No. And you likely couldn’t either. Sit down, kids. It’s time for a science lesson.
Henrietta Lacks was born on August 1, 1920. She died at the age of 31. She became unwell, so she went to the only hospital in her area that would see African-American patients, Johns Hopkins. Henrietta was first misdiagnosed and later it was discovered she had cervical cancer.
While she was seeking treatment, her doctors removed two cell samples from her cervix, one cancerous, one healthy. The cancerous cells eventually became known as HeLa Cells. You see, Henrietta’s cells had unique properties, they replicated at an extremely high rate and they had a longer than average shelf life, allowing clinical researchers to study her cells for longer lengths of time.
Over the years, HeLa cells were used to develop the polio vaccine, numerous cancer trials have used HeLa cells, her cells have been used in AIDS research, testing the long term effects of radiation on human cells, cellular reactions to tape, glue, cosmetics, you name it. Her cells have even been to space. You guys, without Henrietta Lacks medicine may not be what it is today. There are over 11,000 patents on her cells and they are in high demand by research facilities around the world.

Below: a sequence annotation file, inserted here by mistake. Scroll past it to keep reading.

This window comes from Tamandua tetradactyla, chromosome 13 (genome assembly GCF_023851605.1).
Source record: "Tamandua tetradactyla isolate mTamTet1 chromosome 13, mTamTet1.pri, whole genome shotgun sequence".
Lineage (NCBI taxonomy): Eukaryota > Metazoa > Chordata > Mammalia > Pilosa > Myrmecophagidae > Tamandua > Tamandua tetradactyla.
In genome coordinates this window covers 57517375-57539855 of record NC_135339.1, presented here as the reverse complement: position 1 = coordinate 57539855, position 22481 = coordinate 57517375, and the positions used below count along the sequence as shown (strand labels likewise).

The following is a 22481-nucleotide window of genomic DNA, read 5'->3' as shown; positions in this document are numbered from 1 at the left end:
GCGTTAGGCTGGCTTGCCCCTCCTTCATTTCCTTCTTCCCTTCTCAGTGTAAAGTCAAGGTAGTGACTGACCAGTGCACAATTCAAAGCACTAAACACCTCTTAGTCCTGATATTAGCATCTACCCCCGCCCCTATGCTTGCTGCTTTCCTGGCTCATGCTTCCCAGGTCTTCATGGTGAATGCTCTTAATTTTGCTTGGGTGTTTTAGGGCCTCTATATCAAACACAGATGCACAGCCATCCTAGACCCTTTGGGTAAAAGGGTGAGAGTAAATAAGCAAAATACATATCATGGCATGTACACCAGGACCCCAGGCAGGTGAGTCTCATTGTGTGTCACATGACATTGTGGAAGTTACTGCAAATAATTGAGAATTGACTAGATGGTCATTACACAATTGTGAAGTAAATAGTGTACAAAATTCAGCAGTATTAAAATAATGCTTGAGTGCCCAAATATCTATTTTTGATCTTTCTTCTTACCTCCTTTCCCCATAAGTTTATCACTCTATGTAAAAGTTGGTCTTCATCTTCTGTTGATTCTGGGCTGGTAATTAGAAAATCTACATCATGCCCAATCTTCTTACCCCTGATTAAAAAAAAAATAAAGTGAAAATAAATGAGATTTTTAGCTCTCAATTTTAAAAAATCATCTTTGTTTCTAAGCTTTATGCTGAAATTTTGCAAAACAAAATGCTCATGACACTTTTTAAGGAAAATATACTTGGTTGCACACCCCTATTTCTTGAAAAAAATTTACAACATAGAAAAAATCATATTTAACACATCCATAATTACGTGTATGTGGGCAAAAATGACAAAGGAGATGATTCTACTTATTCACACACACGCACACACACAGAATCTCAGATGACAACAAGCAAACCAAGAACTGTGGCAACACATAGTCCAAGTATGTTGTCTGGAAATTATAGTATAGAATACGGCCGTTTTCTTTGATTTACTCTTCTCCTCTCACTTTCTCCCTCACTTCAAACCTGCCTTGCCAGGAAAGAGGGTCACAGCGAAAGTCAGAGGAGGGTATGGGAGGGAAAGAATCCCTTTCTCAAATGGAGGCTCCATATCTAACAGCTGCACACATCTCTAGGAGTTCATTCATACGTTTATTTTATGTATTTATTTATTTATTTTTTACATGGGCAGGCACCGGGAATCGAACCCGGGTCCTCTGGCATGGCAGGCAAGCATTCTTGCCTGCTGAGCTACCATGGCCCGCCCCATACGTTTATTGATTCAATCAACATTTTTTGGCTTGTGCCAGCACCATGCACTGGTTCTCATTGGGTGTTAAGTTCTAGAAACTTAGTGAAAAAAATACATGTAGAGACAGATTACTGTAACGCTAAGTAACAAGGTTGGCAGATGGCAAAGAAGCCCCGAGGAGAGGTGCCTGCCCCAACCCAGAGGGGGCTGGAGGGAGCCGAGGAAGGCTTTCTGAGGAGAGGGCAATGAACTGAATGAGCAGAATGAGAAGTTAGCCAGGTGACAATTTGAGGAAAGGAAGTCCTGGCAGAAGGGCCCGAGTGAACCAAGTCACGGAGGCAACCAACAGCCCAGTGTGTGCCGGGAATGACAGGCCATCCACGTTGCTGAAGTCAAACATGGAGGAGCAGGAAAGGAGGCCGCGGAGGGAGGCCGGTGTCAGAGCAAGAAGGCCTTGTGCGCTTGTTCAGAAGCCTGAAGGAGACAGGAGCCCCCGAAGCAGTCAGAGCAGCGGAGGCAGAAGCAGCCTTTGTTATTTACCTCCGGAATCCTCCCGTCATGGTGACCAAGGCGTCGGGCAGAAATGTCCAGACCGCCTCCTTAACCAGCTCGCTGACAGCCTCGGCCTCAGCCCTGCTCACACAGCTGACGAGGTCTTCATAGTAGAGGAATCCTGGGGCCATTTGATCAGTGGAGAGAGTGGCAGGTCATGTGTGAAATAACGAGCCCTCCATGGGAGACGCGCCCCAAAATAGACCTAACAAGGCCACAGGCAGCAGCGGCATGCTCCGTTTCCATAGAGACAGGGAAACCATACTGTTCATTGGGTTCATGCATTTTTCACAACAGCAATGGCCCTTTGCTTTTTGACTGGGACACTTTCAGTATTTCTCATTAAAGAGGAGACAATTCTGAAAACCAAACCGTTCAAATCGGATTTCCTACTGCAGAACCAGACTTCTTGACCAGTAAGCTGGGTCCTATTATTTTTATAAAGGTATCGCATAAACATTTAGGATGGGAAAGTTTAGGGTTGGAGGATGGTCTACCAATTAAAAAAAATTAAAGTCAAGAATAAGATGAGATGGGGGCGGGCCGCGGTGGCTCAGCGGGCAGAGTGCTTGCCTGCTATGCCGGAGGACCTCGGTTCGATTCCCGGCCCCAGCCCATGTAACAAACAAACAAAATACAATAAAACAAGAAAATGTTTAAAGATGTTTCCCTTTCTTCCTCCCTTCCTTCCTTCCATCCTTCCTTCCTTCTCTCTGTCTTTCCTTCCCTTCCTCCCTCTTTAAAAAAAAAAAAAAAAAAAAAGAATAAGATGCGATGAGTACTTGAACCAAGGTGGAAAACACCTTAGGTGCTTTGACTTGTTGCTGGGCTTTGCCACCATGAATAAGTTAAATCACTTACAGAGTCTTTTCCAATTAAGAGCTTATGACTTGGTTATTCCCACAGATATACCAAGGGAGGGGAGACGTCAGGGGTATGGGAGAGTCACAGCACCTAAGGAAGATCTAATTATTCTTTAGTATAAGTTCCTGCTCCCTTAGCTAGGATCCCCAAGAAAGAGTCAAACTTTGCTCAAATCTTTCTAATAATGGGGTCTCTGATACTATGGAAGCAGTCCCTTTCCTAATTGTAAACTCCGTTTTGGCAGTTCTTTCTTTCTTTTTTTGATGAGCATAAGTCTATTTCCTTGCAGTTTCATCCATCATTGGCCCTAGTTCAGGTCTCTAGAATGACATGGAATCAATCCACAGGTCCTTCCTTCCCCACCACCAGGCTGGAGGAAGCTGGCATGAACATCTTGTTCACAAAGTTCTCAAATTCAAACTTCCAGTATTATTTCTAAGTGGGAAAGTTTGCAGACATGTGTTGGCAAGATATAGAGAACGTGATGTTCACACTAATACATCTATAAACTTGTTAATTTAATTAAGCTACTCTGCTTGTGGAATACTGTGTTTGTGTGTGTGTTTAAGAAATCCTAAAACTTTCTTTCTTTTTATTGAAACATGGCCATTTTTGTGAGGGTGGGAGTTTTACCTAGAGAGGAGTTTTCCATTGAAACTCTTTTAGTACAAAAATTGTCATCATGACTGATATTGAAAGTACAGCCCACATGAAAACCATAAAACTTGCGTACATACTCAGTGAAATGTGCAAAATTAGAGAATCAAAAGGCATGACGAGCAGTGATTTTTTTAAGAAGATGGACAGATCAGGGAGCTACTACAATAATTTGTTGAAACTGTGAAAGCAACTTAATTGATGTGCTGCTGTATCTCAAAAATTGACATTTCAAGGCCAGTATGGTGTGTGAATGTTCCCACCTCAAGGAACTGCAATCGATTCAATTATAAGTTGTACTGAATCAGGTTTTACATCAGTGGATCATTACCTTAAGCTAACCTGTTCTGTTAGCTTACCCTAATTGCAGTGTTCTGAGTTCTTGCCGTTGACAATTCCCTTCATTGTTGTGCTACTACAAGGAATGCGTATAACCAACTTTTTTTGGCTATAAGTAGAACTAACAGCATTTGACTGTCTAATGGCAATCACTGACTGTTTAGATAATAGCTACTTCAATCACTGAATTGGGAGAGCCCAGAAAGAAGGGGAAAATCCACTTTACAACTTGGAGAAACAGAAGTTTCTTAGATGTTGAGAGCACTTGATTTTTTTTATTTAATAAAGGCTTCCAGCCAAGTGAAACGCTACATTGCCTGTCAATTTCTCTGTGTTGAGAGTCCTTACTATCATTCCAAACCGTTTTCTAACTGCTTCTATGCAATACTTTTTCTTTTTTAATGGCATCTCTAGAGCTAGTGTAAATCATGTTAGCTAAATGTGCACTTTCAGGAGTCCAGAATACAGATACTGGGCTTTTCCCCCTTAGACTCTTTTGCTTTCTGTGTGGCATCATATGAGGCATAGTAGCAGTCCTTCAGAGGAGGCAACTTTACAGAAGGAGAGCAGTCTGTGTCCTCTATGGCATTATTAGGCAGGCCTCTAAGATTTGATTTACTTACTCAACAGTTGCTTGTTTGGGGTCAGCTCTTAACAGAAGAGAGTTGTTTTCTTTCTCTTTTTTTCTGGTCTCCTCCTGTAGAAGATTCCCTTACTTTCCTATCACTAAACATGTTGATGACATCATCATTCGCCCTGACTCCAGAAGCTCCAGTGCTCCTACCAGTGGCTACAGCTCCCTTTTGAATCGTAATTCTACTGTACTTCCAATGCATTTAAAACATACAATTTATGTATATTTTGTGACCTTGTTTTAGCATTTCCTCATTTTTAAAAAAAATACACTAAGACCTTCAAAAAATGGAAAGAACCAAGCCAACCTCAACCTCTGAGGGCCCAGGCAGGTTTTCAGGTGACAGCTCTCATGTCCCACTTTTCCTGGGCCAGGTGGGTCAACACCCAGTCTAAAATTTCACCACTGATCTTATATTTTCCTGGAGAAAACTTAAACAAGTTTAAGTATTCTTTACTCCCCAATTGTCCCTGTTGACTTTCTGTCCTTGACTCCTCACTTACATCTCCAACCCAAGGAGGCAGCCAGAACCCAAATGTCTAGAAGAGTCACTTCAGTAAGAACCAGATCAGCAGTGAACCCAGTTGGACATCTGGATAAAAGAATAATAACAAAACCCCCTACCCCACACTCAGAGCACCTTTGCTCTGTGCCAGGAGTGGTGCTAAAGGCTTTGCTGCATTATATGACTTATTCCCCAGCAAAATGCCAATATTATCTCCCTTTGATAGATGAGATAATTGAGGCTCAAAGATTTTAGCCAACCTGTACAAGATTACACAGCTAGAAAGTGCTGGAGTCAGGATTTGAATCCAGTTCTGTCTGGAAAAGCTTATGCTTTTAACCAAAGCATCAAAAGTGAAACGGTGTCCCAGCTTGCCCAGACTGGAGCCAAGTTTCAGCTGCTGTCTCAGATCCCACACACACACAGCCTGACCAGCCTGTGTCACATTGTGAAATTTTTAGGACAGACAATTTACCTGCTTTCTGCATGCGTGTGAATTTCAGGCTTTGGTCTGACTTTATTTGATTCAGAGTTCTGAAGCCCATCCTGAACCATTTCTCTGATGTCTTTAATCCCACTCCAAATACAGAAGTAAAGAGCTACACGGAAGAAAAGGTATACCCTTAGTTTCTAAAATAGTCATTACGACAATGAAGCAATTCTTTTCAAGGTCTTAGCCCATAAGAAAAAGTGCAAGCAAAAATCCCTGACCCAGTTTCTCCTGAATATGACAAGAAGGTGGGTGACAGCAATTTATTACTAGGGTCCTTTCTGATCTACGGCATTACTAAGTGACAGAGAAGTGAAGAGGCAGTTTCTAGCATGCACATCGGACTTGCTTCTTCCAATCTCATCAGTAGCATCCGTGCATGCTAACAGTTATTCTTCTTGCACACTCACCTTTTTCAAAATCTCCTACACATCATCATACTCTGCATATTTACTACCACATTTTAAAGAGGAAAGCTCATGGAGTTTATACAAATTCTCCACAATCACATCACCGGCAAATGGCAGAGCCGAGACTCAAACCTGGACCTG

All of this is great, right? Well, depends on who you are. If you are the doctor who took the cells without her consent, discovered they were awesome, and sold them for literal millions, then it’s pretty great. Or maybe you’re the white woman who got paid to pretend she was the origin of HeLa cells because heaven forbid anyone know they came from a black woman, then, yeah, I guess it’s pretty great. If you are the Lacks family, living in poverty, unaware that your wife and mother’s cells are literally changing the world, it probably isn’t so great. It wasn’t until 1975, that’s 24 years after Henrietta’s death, that the family accidentally became aware that Henrietta’s cells were being used for research. No one ever officially told them about Henrietta’s cells, they just continued selling them and gaining notoriety. Meanwhile, one of Henrietta’s children was living on the street.
Here’s the thing, harvesting cells without permission was common practice. Particularly if the doctor thought the patient would not be able to pay. Like, I’ll treat you, but I’m also going to take whatever I want as form of payment. This was not uncommon at all. I just think, ethically and morally, you should throw some recognition – and some cash – her family’s way. Recognition finally came…in 1996 when the Morehouse College of Medicine held a women in medicine conference. It wasn’t until October of 2018 that Johns Hopkins announced they had plans to name a wing after Henrietta Lacks. Better late than never, I guess.
Henrietta Lacks changed the world of science and medicine forever. For that, I am grateful for her. I also think it’d be dope if more people knew who the hell she was. So, next time you put on makeup or tape something to something else, or glue a broken vase back together, take a moment to thank Henrietta. Without her, who knows? We may all be polio-infested idiots with natural lashes who had no way to attach things to other things.
If you’re interested in more Henrietta Lacks knowledge, and you should be, check out The Immortal Life of Henrietta Lacks by Rebecca Skloot, it is a fascinating read. Or check out the movie adaptation starring out lady Oprah.